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Personal Protective Equipment

Screen Shot 2021 06 10 at 8.32.24 AM
Screen Shot 2021 06 10 at 8.32.24 AM

Cogbill Construction Weekly Safety Tuesday, June 8th, 2021

Personal protective equipment (PPE) works to minimize or prevent exposure to workplace hazards that can cause injuries or illnesses. The safety and wellbeing of all employees should receive first consideration throughout all phases of work. PPE should be easily obtainable by employees, noting that some can be provided by the employer while others will be the responsibility of each employee. It should not be used as a substitute for engineering, work practice, and/or administrative controls, but rather in conjunction with these controls, to ensure employee safety and health in all operations.

The following is a general description of the different PPE utilized in construction and manufacturing:

Eye and Face Protection
Employees shall use appropriate eye or face protection when exposed to eye or face hazards for flying particles, molten metal, liquid chemicals, acids or caustic liquids, chemical gases or vapors, or potentially injurious light radiation. Example: glasses, goggles, face shields, and welding helemets.

Head Protection
Employees should wear protective helmets (hard hats) when working in areas where there is a potential for injury to the head from falling objects and when working near exposed electrical conductors which could contact the head.

Foot Protection
Employees should wear protective footwear (safety shoes) when working in areas where there is a danger of foot injuries due to falling or rolling objects, or objects piercing the sole, or where such employees’ feet are exposed to electrical hazards. There are five main types of protective footwear, each focusing on a specific type of hazard:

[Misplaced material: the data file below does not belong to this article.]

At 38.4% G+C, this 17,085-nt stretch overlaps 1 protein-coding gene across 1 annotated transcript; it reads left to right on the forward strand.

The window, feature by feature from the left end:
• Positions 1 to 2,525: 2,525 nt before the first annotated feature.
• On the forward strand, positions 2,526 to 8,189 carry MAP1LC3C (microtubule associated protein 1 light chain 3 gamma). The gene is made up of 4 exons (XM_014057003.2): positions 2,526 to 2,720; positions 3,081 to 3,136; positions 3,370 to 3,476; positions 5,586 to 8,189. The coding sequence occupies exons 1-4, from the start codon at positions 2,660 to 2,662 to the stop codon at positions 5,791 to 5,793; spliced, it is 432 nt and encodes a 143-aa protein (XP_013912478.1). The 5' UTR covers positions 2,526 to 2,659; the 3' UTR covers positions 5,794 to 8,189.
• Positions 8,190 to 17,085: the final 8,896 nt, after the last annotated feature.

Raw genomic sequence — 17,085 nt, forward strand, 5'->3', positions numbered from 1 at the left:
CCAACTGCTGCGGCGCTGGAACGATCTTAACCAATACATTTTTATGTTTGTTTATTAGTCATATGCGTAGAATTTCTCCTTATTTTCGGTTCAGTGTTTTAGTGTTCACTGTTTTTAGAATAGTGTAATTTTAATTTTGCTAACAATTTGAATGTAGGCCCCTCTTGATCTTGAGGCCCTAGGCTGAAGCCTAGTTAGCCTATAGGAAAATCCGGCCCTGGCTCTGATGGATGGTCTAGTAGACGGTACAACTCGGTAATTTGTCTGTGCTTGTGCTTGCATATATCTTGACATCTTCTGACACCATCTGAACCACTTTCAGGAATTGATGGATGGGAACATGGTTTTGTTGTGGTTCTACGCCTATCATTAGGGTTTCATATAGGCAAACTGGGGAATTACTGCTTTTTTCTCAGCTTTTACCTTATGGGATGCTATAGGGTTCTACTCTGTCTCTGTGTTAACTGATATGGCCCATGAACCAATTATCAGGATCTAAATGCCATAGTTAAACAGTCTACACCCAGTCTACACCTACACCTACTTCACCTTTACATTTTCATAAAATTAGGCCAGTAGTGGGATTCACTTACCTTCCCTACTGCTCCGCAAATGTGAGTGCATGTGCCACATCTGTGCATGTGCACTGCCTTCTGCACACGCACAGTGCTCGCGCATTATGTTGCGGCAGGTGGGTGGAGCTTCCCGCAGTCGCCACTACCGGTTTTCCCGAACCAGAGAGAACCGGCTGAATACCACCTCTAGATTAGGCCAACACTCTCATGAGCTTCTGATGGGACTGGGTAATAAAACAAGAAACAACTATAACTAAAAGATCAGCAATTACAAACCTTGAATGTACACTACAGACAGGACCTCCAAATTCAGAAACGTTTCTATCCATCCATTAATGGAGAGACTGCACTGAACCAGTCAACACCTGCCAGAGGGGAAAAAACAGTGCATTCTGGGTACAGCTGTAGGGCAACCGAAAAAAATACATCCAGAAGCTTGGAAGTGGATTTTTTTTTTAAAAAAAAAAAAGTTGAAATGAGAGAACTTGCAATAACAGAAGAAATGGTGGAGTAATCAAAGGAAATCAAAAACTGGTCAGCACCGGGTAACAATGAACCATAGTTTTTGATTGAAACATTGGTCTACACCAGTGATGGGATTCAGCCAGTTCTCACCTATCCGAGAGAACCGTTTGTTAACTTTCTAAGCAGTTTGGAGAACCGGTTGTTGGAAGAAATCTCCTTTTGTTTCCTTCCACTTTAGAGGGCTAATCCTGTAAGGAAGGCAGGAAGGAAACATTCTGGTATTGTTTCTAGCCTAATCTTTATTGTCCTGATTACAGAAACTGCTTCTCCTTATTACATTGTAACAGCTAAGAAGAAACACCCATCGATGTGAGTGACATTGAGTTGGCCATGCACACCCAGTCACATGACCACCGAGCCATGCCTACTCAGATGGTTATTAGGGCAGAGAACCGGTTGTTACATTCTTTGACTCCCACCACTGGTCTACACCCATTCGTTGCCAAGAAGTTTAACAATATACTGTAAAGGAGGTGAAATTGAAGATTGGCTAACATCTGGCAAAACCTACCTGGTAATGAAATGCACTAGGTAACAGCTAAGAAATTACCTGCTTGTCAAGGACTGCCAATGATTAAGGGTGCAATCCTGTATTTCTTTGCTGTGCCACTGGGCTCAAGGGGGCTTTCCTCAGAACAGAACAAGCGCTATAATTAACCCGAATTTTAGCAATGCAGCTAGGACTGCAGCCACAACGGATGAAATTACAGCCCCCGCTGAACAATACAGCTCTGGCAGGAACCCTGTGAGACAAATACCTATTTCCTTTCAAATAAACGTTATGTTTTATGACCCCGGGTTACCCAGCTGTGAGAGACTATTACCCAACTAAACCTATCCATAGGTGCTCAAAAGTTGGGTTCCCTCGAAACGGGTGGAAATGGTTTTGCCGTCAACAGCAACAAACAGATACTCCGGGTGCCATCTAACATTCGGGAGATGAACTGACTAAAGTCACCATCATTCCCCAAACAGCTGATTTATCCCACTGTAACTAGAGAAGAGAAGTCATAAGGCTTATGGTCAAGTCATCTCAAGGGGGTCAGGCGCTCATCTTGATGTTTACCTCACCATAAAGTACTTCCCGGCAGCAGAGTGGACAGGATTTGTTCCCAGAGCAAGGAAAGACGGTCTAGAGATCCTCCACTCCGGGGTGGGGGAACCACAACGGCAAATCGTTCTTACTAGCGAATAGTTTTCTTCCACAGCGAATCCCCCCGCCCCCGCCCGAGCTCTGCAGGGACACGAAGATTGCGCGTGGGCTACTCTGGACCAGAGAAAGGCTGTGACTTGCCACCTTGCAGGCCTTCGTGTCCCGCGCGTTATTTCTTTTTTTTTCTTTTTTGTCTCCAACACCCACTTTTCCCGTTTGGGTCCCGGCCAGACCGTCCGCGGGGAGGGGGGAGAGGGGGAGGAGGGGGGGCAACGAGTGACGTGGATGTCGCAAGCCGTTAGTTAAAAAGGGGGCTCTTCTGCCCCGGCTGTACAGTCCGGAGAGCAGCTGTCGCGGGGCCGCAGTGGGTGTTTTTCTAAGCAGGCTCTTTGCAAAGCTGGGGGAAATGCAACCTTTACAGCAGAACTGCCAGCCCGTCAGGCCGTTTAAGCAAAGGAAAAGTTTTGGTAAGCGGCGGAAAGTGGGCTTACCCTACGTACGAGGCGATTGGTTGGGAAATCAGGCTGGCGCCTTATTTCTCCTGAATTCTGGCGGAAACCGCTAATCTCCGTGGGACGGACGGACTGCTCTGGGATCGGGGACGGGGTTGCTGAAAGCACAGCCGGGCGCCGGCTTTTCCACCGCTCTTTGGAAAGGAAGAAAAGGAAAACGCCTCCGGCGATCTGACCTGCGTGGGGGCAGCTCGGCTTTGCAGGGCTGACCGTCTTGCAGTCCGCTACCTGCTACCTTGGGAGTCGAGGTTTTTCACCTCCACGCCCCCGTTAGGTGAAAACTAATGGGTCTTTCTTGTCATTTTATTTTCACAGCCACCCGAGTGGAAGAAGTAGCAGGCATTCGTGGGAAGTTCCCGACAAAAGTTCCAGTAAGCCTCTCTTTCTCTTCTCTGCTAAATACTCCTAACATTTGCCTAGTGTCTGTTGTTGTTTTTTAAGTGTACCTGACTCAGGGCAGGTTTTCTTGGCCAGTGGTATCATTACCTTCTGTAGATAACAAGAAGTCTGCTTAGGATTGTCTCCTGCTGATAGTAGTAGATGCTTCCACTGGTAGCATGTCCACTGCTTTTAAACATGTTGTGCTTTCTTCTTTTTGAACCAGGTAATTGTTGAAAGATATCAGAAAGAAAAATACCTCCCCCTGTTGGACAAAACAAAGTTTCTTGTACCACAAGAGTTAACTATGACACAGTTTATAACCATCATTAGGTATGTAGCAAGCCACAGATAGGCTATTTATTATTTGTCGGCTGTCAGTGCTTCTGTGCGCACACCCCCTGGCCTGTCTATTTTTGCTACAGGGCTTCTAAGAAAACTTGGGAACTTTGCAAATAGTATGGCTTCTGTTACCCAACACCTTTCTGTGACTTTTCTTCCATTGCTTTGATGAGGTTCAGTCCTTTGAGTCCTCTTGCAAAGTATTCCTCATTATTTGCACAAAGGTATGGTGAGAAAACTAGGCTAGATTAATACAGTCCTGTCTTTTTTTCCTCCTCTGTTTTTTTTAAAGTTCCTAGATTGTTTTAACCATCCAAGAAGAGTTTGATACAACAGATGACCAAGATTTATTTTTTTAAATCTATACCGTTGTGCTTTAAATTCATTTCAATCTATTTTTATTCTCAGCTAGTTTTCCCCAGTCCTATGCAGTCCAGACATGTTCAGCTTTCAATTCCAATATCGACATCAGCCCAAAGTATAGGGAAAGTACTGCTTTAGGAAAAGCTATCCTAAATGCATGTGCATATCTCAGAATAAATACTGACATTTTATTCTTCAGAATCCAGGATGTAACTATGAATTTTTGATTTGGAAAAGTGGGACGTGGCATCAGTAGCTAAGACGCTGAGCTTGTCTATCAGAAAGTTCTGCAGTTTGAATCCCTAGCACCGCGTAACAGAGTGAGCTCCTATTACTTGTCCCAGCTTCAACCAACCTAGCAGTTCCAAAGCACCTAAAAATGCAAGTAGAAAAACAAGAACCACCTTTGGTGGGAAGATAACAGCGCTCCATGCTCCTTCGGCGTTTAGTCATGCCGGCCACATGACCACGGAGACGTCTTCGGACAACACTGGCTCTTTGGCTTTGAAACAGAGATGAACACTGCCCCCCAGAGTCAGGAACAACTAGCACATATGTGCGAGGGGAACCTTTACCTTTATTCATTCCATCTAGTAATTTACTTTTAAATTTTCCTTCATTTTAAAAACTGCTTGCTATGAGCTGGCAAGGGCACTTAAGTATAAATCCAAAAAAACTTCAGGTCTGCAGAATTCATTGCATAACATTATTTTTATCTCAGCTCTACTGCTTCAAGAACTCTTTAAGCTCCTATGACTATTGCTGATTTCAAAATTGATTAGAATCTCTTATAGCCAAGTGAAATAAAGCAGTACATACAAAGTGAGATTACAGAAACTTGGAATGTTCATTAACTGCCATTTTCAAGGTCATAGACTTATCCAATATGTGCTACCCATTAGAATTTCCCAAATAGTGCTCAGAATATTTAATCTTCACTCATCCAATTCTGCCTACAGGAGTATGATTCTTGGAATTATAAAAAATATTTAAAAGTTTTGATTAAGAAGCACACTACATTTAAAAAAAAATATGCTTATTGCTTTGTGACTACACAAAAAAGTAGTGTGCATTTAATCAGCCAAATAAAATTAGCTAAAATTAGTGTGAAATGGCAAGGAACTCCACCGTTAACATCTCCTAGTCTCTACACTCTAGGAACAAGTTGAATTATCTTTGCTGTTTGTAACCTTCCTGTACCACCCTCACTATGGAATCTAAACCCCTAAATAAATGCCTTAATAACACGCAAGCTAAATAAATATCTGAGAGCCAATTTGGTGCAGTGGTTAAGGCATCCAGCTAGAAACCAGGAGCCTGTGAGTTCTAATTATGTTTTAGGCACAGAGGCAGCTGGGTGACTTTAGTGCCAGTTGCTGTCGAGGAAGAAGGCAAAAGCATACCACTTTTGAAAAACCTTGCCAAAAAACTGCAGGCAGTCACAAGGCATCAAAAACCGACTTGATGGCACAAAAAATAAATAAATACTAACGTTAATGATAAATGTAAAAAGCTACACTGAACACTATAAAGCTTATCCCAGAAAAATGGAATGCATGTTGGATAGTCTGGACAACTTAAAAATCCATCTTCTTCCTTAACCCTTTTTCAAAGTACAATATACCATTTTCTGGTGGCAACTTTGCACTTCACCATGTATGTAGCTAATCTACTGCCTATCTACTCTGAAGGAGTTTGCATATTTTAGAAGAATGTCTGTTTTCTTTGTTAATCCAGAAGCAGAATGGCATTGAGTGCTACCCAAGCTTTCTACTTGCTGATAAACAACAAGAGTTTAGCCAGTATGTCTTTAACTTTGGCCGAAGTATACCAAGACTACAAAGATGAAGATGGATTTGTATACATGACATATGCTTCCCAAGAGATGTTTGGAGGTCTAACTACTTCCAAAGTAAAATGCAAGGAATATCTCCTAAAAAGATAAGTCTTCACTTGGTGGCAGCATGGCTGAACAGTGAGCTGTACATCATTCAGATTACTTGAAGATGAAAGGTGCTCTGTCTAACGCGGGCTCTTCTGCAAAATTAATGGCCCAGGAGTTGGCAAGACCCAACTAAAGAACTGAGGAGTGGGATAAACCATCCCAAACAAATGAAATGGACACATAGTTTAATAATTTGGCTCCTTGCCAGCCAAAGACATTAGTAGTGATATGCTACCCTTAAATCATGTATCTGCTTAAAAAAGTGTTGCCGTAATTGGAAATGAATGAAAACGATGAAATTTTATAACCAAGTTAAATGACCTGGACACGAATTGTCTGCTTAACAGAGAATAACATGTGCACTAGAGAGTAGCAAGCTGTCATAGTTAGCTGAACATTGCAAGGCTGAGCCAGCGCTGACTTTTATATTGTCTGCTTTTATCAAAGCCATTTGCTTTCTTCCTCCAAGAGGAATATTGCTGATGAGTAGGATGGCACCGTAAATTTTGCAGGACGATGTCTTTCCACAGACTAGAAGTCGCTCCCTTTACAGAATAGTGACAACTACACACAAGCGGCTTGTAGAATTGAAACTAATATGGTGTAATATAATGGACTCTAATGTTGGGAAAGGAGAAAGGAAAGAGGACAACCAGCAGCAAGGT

Arm and Hand Protection
Use appropriate arm and hand protection (gloves) when employees’ arms and hands are exposed to hazards such as those from skin absorption or harmful substances, severe cuts or lacerations, severe abrasions, punctures, chemical burns, thermal burns, and harmful temperature extremes.

Protective Clothing
The personal work clothes of employees should fit their work assignments and be in adequate condition. Many hazards can threaten the torso; heat splashes from hot metals and liquids, impacts, cuts, acids, and radiation. For jobs with serious requirements, vests, jackets, aprons, coveralls, and full-body suits should be provided.

Ear Protection
Employees who are exposed to noises at higher decibiles should wear appropriate ear protection to prevent hearing loss over time. Examples: Single-use earplugs, molded ear-plugs, earmuffs.

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